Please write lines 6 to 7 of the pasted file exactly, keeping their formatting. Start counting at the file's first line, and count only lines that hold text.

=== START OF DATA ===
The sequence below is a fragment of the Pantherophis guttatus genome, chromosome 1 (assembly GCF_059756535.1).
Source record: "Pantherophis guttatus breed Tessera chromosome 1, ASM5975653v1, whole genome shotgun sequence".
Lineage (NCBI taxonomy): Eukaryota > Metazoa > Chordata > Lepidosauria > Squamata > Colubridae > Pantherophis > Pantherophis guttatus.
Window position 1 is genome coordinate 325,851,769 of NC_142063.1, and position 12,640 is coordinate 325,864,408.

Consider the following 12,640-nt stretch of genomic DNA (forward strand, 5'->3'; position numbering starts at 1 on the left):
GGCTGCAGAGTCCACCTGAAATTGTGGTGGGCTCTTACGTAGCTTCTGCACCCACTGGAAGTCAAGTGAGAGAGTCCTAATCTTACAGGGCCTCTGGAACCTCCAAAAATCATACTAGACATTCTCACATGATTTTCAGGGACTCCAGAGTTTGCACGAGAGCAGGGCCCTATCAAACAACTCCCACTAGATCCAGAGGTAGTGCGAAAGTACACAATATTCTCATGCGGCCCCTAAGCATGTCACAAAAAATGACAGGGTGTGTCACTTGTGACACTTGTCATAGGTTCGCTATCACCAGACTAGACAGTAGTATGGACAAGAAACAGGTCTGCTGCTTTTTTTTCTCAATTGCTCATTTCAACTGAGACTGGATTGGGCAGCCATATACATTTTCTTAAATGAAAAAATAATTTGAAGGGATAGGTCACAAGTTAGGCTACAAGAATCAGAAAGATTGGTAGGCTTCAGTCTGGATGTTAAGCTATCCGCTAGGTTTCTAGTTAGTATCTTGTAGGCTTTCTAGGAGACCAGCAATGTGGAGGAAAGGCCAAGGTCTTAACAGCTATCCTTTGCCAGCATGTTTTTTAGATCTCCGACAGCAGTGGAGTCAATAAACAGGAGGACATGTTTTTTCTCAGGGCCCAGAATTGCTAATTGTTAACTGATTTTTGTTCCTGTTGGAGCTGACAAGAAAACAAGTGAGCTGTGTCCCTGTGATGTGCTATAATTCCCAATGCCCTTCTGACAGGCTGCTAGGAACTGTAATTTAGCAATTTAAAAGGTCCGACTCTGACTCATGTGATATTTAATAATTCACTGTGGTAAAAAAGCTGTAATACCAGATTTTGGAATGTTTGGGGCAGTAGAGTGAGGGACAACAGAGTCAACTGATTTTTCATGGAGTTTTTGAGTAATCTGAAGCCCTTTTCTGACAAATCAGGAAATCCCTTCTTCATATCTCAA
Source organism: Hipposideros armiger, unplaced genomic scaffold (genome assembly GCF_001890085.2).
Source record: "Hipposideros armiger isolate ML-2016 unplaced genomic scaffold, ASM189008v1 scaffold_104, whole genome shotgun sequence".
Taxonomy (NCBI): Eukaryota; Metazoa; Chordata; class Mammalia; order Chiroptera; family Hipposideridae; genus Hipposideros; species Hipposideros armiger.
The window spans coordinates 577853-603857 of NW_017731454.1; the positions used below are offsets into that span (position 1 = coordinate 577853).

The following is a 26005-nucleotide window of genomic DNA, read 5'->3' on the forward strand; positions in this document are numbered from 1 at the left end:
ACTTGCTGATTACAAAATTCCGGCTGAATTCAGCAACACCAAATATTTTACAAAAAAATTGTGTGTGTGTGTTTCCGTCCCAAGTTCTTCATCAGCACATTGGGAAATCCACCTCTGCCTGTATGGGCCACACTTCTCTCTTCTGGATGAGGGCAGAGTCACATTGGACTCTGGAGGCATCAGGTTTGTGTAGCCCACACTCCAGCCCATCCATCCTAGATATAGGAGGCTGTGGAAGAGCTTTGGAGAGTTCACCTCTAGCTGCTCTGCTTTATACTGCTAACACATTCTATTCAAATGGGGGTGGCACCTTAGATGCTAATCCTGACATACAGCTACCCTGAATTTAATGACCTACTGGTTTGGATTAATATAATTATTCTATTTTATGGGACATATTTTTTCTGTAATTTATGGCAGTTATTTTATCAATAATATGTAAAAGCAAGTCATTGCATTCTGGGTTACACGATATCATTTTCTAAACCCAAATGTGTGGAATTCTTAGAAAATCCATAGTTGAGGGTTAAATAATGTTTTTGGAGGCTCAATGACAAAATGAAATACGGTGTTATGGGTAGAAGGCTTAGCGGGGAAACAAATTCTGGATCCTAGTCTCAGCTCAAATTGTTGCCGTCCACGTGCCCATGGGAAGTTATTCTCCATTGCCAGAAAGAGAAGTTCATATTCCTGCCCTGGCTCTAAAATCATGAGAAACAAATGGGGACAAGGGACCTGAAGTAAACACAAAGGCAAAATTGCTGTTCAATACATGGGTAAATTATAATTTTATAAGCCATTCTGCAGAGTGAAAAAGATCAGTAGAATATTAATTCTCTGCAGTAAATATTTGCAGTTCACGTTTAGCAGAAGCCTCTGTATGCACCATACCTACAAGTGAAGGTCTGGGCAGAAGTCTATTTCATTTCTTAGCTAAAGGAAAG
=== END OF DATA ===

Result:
GGCTGCAGAGTCCACCTGAAATTGTGGTGGGCTCTTACGTAGCTTCTGCACCCACTGGAAGTCAAGTGAGAGAGTCCTAATCTTACAGGGCCTCTGGAACCTCCAAAAATCATACTAGACATTCTCACATGATTTTCAGGGACTCCAGAGTTTGCACGAGAGCAGGGCCCTATCAAACAACTCCCACTAGATCCAGAGGTAGTGCGAAAGTACACAATATTCTCATGCGGCCCCTAAGCATGTCACAAAAAATGACAGGGTGTGTCACTTGTGACACTTGTCATAGGTTCGCTATCACCAGACTAGACAGTAGTATGGACAAGAAACAGGTCTGCTGCTTTTTTTTCTCAATTGCTCATTTCAACTGAGACTGGATTGGGCAGCCATATACATTTTCTTAAATGAAAAAATAATTTGAAGGGATAGGTCACAAGTTAGGCTACAAGAATCAGAAAGATTGGTAGGCTTCAGTCTGGATGTTAAGCTATCCGCTAGGTTTCTAGTTAGTATCTTGTAGGCTTTCTAGGAGACCAGCAATGTGGAGGAAAGGCCAAGGTCTTAACAGCTATCCTTTGCCAGCATGTTTTTTAGATCTCCGACAGCAGTGGAGTCAATAAACAGGAGGACATGTTTTTTCTCAGGGCCCAGAATTGCTAATTGTTAACTGATTTTTGTTCCTGTTGGAGCTGACAAGAAAACAAGTGAGCTGTGTCCCTGTGATGTGCTATAATTCCCAATGCCCTTCTGACAGGCTGCTAGGAACTGTAATTTAGCAATTTAAAAGGTCCGACTCTGACTCATGTGATATTTAATAATTCACTGTGGTAAAAAAGCTGTAATACCAGATTTTGGAATGTTTGGGGCAGTAGAGTGAGGGACAACAGAGTCAACTGATTTTTCATGGAGTTTTTGAGTAATCTGAAGCCCTTTTCTGACAAATCAGGAAATCCCTTCTTCATATCTCAA
Source organism: Hipposideros armiger, unplaced genomic scaffold (genome assembly GCF_001890085.2).